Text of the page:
A worldwide pattern indicates that there is a low number of men who are working in ECEC (Brody, 2015; Koch & Farquhar, 2015; Peeters, et. al, 2015). Taking the total amount of the ECEC workforce, 1-4% of that corresponds to male practitioners, having Norway, Turkey and Denmark the highest percentages, but not higher than 10%. During the last decades several European countries, as such Belgium, Sweden, Norway and UK, created national plans aiming to encourage men to work in ECEC. These projects had gender equality as main argument which aimed to increase the number of male practitioners, by seeking to challenge traditional gender norms associated to care work within the ECEC (Peeters, 2013). Such initiatives were even highlighted in the report “Good Practices for Good Jobs in ECEC” launched by OECD (2019) which showed, for example, Norway that had a national target to increase the number of men working in ECEC by 20%. Despite all efforts to increase the number of men in the Norwegian ECEC, in 2015 the male workforce corresponded to an average rate of 10%.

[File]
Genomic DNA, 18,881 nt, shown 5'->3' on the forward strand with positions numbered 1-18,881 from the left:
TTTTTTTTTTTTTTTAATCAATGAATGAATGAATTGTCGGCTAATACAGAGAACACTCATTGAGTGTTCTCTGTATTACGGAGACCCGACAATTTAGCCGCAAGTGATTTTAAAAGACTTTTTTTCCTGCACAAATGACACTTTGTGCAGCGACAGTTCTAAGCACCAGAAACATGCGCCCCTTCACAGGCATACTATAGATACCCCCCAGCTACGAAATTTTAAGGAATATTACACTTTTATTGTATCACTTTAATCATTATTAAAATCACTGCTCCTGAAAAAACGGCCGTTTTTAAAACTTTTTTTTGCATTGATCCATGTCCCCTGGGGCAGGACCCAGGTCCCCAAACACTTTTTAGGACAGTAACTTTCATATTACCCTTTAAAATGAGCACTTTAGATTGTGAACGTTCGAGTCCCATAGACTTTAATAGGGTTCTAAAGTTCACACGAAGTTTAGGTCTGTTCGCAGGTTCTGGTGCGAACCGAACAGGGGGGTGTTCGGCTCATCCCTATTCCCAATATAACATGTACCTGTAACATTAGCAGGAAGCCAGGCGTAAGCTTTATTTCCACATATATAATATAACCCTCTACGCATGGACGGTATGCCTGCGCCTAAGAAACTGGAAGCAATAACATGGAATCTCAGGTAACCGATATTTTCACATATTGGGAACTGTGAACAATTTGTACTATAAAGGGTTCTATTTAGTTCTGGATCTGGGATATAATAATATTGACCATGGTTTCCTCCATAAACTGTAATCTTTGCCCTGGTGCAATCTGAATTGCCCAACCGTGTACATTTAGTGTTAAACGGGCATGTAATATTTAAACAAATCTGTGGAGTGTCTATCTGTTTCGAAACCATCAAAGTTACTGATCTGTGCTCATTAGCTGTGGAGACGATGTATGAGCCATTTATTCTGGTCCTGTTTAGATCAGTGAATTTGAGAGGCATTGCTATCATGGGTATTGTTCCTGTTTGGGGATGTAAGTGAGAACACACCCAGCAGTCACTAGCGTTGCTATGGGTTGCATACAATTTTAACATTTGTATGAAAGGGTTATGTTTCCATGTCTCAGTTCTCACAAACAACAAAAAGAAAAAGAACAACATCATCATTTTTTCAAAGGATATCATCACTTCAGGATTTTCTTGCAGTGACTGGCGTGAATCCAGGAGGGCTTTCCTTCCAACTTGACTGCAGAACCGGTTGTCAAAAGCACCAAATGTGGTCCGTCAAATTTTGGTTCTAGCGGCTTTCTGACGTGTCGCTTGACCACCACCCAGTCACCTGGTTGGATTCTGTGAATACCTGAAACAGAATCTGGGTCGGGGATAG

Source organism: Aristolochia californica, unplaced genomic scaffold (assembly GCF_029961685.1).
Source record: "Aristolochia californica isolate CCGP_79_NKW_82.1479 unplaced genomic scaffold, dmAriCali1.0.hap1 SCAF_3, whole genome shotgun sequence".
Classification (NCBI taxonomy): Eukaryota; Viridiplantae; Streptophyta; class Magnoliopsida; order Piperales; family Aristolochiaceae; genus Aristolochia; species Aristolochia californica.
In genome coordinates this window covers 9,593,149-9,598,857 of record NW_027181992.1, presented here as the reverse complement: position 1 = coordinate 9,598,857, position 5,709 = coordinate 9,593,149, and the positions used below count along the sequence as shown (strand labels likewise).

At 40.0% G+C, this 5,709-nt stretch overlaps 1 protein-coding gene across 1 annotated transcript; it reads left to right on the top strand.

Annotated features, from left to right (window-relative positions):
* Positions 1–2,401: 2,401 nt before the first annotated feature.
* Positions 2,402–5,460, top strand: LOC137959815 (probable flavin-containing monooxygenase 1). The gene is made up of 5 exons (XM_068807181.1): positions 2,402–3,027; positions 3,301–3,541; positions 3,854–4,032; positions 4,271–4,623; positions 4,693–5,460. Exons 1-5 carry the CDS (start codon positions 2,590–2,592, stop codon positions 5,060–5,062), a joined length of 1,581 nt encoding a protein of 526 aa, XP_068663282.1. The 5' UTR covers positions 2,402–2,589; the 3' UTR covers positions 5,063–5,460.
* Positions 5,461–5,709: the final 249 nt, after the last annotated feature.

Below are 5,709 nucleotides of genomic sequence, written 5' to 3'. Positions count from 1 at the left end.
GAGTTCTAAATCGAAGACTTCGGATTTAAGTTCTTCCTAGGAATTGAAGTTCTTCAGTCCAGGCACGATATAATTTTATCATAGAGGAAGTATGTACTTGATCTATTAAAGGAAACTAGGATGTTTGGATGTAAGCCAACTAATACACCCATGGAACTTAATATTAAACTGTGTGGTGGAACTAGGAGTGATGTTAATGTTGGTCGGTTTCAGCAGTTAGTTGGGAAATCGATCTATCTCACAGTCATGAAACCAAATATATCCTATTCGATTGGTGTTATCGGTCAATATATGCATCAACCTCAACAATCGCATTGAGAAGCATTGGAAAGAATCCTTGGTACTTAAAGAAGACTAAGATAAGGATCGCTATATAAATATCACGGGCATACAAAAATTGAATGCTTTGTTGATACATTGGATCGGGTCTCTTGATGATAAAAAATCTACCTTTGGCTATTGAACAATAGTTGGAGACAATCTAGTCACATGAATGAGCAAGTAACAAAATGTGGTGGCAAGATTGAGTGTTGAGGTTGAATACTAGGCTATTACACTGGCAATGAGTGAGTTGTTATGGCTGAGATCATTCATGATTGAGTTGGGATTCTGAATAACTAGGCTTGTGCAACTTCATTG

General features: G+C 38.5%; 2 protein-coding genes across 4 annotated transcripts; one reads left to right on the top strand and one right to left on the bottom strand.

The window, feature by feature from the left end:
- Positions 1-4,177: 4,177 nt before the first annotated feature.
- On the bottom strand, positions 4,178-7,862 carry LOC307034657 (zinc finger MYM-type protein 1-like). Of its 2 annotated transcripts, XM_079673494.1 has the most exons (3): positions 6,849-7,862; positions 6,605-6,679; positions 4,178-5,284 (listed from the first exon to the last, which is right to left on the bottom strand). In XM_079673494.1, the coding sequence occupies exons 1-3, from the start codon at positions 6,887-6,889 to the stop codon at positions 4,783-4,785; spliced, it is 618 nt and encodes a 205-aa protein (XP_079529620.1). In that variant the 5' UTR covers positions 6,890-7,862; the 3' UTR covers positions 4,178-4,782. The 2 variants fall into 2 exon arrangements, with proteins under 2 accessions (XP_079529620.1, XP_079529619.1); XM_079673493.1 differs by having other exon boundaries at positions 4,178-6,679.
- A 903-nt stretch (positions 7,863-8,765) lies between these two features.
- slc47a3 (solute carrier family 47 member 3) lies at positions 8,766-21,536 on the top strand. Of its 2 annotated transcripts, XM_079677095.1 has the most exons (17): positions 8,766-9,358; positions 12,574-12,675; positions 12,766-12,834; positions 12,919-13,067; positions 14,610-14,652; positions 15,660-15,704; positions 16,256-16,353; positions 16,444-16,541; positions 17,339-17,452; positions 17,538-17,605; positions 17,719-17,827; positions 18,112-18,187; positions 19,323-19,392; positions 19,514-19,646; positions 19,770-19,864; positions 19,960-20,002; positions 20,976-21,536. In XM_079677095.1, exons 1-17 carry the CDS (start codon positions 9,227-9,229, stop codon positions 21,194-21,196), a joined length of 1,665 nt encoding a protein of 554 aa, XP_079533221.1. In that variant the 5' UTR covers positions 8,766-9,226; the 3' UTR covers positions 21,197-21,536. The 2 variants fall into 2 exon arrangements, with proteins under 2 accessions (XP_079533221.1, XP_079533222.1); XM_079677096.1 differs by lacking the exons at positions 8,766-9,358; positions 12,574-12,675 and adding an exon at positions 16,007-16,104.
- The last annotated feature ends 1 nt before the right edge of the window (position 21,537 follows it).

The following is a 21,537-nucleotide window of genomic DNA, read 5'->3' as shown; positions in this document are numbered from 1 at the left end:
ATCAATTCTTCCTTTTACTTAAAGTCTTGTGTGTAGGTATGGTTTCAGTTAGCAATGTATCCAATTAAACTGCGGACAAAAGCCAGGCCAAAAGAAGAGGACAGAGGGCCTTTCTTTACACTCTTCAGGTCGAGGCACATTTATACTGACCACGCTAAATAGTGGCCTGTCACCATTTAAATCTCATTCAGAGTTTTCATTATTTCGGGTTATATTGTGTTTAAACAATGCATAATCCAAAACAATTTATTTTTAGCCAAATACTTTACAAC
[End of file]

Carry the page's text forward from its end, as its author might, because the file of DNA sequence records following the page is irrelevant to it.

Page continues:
Previous European and international research studied the benefits of having mixed-gender teams in ECEC (Moosa & Bhana, 2020; Warin, 2018). They showed that men engaging in care work would be a way to deconstructing traditional forms of masculinities, contributing to the gender equality, then benefiting the society as whole. At the same time, the insertion of men in work that involves care of children could be a way to break a segregated labor market by deconstructing gender stereotypes in some professions, specially within ECEC. In a long term, the presence of men in ECEC could also benefit children when they see that care and teach are not associated to a single biological sex. However, this presented study is not focusing on research about men in ECEC based on essentialist presumptions by arguing that men and women would contribute differently when working with children. Thus, it understands gender and man as social categories which are constructed and deconstructed in performative processes (Butler, 1990).